Since the outer layer of most laminate flooring is made by bounding melamine resins and aluminum oxides at extreme heat and pressures, the surface is often much harder than solid wood. Because of this manufacturing process, laminate floors are also much more resistant to moisture damage.

Eco-Friendliness

Solid wood floors are made of 100% real product, as they are made from single pieces of real wood. Laminate floors, on the other hand, are created in a process that bonds composite materials so the floor itself is far from natural and organic.

Price Point

Laminate is typically 30-70% cheaper than solid wood floors. However, solid wood floors have a much longer lifespan than laminate floors--it is said that laminate flooring lasts no longer than 20 years. So in the end, you’ll get more bang for your buck with solid wood floors.

While both flooring types have its benefits and drawbacks, both are good options for any home. Be sure to take into account your own family, budget, and lifestyle before selecting any type of flooring.

20Jun
20Jun

Jennifer Aniston has always been known for her chic, all-American girl vibe and her cozy rental home exudes that personality to a T. She and actor boyfriend Justin Theroux have been renting a 1,700 square foot, 2 bedroom home in Hollywood Hills for $17,500 a month. The gorgeous single family house contains built-ins, multiple fireplaces, a pool and spa, vaulted ceilings, cozy vintage furnishings, wood floors, and a garden. If you’re interested on making this your permanent home, it’s on the market for $2.995 million.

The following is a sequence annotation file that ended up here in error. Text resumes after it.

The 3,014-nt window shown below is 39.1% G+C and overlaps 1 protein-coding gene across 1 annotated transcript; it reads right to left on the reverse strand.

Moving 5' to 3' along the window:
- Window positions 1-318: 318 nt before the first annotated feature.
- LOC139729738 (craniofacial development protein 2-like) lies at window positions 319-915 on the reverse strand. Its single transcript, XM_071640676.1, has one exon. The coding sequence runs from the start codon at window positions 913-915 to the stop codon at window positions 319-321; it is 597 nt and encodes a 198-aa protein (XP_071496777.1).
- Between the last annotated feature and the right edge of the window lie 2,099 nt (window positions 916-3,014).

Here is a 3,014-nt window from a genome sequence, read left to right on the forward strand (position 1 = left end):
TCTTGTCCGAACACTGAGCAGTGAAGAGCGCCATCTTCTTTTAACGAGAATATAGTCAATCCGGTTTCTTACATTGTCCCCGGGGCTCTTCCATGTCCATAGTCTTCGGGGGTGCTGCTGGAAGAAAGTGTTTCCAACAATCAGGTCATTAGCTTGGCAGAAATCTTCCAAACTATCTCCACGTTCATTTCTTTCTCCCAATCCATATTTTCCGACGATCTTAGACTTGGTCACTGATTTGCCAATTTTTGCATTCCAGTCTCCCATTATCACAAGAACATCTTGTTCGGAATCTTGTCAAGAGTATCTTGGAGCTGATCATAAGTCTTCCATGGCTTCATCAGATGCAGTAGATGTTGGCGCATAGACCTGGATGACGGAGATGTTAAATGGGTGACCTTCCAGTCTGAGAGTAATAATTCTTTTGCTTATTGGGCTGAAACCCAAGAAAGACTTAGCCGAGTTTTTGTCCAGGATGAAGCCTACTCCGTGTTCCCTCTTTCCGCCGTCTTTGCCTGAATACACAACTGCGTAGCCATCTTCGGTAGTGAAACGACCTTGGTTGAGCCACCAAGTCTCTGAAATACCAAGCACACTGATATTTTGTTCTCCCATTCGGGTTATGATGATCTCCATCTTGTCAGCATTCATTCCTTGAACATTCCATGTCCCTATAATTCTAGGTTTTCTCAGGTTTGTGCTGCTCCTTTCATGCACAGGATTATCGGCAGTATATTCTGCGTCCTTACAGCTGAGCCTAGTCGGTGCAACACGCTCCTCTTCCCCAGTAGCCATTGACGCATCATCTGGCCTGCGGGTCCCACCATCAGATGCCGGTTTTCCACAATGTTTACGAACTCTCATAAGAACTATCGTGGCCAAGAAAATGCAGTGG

Photos Courtesy of Huffington Post

19Jun
19Jun

Meet Jeff, a Hardwood Bargains customer from our Pasadena showroom. His favorite thing about our store is our competitive pricing. At first he was hesitant, but after going home and doing his research, he found that no other store could compare!

18Jun
18Jun

Stenciling and painting wood floors have become a hot new trend in the design world. While we personally love the sheer beauty of a natural wood, stenciling or painting your hardwood flooring can add allure and personality to your space. Below are a few steps to take if you want to add drama to your wood floors.

Photo Courtesy of Chairloom 

You have a few options when it comes to creating a stencil for your floors. One popular method is to create a large stencil out of corrugated cardboard or thick paper. Cut out your stencil and laminate it to keep it from absorbing the moisture from the paint. In the example above, each stencil measures 5 feet by 5 feet. Another popular method is to tape off sections of your floor and using that as a stencil.

No matter your method, precise measurements are key for both taping and stencil placement so that your floor stenciling looks uniform. Carefully use a roller to apply paint or stain and let dry for 2 to 3 days. When complete, apply a layer of polyurethane across all flooring to seal in and finish your design.

12Jun
12Jun

The newest trend in interior design is to have a floor that stands out from the standard carpet. Many DIYers are turning to unusual creations for their floor style designs to give their homes a little something special. Below we’ve compiled a list of some of our favorite out of the box wood floor ideas:

Photos Courtesy of Apartment Therapy, Better Homes and Gardens, and Trendir

06Jun
06Jun